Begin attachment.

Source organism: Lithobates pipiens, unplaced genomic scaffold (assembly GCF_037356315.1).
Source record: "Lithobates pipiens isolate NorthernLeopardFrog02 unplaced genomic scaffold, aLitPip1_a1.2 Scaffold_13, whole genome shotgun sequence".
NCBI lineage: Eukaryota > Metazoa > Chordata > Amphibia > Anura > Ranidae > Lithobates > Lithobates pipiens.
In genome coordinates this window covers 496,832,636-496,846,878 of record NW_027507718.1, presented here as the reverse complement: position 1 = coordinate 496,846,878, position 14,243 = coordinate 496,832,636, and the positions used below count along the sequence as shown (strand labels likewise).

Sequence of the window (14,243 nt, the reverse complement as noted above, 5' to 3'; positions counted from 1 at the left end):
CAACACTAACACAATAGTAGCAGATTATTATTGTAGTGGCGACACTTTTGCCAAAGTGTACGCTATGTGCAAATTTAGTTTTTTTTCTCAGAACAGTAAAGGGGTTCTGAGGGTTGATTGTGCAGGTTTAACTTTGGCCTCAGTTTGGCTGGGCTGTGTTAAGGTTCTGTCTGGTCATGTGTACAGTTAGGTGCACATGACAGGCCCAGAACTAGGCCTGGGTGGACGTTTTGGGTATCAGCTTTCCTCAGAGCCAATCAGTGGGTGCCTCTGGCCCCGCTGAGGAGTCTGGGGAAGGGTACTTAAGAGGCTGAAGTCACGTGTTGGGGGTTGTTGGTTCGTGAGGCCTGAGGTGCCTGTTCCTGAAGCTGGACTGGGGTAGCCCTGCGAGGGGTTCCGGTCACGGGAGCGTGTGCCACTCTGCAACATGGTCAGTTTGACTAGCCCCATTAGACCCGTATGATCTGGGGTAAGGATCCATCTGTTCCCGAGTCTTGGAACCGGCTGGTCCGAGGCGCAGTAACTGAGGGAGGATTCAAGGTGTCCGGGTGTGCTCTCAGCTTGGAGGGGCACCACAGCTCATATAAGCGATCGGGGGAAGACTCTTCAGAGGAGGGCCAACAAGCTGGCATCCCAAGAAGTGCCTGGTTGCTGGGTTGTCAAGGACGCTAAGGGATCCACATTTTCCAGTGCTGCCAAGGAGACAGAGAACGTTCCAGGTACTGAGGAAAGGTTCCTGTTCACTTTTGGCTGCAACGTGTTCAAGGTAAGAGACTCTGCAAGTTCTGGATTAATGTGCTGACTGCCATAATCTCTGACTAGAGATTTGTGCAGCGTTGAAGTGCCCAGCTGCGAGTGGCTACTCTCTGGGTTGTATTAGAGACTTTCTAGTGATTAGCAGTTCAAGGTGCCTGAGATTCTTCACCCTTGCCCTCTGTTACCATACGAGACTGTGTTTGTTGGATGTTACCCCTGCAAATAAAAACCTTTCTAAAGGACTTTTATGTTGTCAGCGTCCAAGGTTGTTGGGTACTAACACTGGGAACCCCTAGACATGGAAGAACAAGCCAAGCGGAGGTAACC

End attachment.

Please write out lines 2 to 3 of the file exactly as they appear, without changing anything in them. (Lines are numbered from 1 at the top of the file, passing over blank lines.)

Source record: "Lithobates pipiens isolate NorthernLeopardFrog02 unplaced genomic scaffold, aLitPip1_a1.2 Scaffold_13, whole genome shotgun sequence".
NCBI lineage: Eukaryota > Metazoa > Chordata > Amphibia > Anura > Ranidae > Lithobates > Lithobates pipiens.